Of Moose and Sturgeon: Lessons from the Ragged Edges of the Anthropocene

A mother and calf moose were found bedded down in an alleyway in downtown Missoula, Montana this last Friday morning. They were resting up somewhere between a law office and a bank. People showing up for work at the end of the week were warned to look both ways before they ran across the street for their morning cup of Joe.

The same pair had been spotted by residents over the last ten days or so moving slowly closer to the center of town, moseying through a number of Missoula’s urban parks. Heavy snow in the foothills might have nudged them closer to where the snowplows operate and where urban gardens offered some tempting late-winter forage.

What was notable about these moose was that they had not really bothered too many people on their week-long urban saunter. Of course they had to contend with numerous uncouth city-dwellers who got far too close in their quest for a photo of an ungulate peering through a shop window. No doubt a certain amount of good etiquette was necessary on the moose’s part in order to resist the temptation to stomp any number of pesky humans in order to create a more comfortable personal space.

flightlogBut restraint is exactly what these two visitors managed to display. In all, their trip to the city center went remarkably smoothly, ending only when Montana Fish, Wildlife and Parks determined after a few hours that it would be safer for all involved if the moose were darted and hauled off to a place that looked more like home. Later in the day, the agency posted a video of the two moose hurrying out of the back of a horse trailer and into the woods in the nearby Ninemile Valley looking none the worse for wear for their ordeal.

At the same time as news about the moose was making its way across town, National Geographic posted a story about images that had been captured of a fourteen foot Atlantic sturgeon in the Hudson River. A group of biologists conducting a fish survey were astonished when the screen on their side-scan sonar was filled by a sturgeon twice the size of any others they had seen. A fish so big would weigh in, they estimated, at about eight hundred pounds, give or take a few ounces.

Sturgeon are one of the most endangered fish in the world. Of the twenty-seven species in existence, only two are not threatened with extinction. Their long reproductive cycles, late sexual maturity, and the sensitivity of their ocean-to-river migrations to environmental disturbance makes them highly vulnerable.

The fact that sturgeon are the source of the world’s most expensive caviar does not help either.

In the late 19th century, 500,000 pounds of “Albany beef” were being taken out of the Hudson River each year. By the time the fishery was banned in New York in 1996, the prospects for the Atlantic sturgeon were so dire that shortly after New York’s move a forty year moratorium on their harvest was agreed by all the Atlantic states.

Lucas A Hofer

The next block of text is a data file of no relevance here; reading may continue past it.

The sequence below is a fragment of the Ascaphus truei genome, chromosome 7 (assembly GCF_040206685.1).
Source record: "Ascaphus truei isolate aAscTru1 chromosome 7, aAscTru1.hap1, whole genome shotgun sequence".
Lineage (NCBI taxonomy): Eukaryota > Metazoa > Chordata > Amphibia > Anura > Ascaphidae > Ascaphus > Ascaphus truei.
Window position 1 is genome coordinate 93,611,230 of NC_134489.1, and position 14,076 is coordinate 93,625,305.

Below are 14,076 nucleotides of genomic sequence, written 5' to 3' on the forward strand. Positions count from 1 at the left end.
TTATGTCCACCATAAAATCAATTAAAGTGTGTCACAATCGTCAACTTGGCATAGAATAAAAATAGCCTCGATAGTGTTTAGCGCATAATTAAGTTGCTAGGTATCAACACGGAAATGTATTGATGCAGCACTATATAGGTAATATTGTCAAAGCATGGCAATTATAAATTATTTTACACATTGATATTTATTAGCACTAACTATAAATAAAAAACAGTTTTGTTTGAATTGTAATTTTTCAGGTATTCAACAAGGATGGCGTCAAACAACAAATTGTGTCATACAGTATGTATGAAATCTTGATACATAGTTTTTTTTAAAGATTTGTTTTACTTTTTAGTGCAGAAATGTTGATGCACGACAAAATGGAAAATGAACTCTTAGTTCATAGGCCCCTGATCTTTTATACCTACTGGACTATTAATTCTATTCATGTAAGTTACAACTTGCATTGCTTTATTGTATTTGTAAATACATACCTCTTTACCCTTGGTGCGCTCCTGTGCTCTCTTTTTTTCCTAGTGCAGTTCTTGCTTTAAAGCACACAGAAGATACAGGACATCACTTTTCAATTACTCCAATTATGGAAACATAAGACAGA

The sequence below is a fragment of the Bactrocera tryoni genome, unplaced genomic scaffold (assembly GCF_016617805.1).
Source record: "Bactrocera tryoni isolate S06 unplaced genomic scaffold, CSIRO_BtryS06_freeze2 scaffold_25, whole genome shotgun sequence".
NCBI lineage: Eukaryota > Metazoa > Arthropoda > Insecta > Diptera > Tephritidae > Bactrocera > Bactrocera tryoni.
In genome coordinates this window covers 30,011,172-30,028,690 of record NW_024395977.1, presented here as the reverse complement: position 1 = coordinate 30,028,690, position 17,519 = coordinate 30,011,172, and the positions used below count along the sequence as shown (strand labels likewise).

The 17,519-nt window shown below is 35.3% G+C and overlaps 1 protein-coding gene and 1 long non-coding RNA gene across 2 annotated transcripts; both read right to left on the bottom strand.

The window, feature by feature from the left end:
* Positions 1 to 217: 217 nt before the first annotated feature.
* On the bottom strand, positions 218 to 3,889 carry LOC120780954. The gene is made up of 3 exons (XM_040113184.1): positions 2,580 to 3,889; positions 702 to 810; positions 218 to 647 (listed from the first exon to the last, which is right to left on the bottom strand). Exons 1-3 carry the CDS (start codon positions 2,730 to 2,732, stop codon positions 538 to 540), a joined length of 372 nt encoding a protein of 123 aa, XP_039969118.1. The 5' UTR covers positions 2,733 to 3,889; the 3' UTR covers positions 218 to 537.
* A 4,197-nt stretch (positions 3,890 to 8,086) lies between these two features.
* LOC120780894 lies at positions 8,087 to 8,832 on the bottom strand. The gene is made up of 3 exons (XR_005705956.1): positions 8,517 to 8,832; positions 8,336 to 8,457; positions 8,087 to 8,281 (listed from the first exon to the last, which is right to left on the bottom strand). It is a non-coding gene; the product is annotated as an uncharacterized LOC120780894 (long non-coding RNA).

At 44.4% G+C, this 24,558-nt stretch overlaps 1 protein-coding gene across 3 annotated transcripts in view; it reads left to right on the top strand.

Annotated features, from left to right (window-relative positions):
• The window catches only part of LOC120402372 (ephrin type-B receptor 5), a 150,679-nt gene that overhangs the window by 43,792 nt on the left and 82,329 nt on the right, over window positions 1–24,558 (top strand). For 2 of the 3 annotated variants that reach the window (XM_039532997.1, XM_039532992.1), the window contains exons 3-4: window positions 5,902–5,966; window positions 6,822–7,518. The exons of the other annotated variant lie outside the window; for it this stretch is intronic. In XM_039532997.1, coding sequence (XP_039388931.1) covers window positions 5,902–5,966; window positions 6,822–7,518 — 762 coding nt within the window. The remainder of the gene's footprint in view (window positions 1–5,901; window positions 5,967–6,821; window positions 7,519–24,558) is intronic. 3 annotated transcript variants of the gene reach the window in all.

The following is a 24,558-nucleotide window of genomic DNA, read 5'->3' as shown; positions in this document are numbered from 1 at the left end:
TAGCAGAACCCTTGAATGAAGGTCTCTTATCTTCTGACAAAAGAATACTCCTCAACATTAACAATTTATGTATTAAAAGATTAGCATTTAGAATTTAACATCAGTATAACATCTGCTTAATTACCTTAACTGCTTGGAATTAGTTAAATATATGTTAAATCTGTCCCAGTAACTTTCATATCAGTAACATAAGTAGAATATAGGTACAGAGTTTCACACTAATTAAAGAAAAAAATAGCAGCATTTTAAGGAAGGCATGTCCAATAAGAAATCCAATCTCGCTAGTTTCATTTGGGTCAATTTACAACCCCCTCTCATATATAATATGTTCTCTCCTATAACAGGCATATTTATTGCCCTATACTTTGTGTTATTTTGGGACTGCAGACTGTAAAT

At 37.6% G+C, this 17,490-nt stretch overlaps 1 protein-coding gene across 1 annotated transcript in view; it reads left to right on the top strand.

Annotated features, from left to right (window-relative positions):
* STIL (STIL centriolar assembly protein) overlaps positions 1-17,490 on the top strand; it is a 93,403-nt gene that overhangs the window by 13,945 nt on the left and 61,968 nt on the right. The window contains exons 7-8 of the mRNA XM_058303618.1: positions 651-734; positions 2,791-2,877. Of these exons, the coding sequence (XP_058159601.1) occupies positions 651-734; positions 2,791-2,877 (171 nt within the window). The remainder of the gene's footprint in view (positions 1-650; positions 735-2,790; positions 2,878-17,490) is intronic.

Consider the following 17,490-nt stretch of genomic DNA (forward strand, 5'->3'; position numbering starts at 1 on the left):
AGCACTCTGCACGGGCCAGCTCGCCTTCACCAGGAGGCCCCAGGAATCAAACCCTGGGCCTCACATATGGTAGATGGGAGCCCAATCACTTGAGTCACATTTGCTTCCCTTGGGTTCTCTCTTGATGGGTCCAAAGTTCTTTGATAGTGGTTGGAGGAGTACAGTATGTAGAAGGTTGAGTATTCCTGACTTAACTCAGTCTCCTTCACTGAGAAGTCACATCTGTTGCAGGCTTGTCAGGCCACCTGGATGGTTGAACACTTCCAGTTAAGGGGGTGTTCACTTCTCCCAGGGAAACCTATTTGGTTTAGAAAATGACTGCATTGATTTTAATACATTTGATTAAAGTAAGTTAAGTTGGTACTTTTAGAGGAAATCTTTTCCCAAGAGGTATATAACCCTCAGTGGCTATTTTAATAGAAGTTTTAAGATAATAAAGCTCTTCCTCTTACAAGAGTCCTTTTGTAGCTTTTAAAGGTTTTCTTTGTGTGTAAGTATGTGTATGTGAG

This precarious status is a monumental evolutionary tragedy. Sturgeon have been around for more than two hundred million years, surviving at least two of the planet’s previous mass extinctions. Sometimes called the ‘fossil fish,’ the sturgeon vies with the Komodo dragon  and the alligator for the title of the living animal that looks most like a dinosaur. The knobby bulges known as ‘scutes’ that run in five lines down its sides creates an impression more “stegosaurus” than “catfish.” Its distinctive taste and Jurassic beauty may have been what made the English pass a law in the fourteenth century making the sturgeon a “Royal Fish.” Any sturgeon caught in English waters today is instantly the property of the queen.

What links these two stories is the quite striking capacity of even the most unusual wildlife to successfully find a way to exist in our midst. The sturgeon was found in a zone of the Hudson which for twenty years has been a designated anchor spot for the river’s considerable marine traffic. The moose were found, well,….right in the city center. Despite being shaped by long years of evolutionary toil to live their lives outside of the orbit of earth’s most intrusive species, both moose and sturgeon can find ways to make it work in much closer proximity to us than their genes might desire. Some species are remarkably adaptable to difficult circumstances even as the human imprint continues to press deeper into the fabric of the world.

In the case of the sturgeon, the prolific nature of their ovulation helps a lot. Despite taking twenty years to reach sexual maturity and spawning only once every three to five years, females can lay up to two and a half million eggs. This means that if adequate protections are put in place across each of the key segments of the sturgeon’s long reproductive cycle, the species may be able to rebound even from its current precarious state.

There is hope in these possibilities. There is also an important nudge that they issue to Homo sapiens. If we take our foot of their neck, many of the species we have pushed towards the abyss may possess the wherewithal to bounce back. And once they are back from this painful bottleneck, some of them will prove capable of finding ways to flourish around the ragged edges of a tattered Anthropocene world.

The mandate is clear. We need to offer them a second chance. It is the very least that our finned and hooved brethren deserve.


Moose by Flighlog via Flickr
Sturgeon by Lucas A Hofer via Flickr

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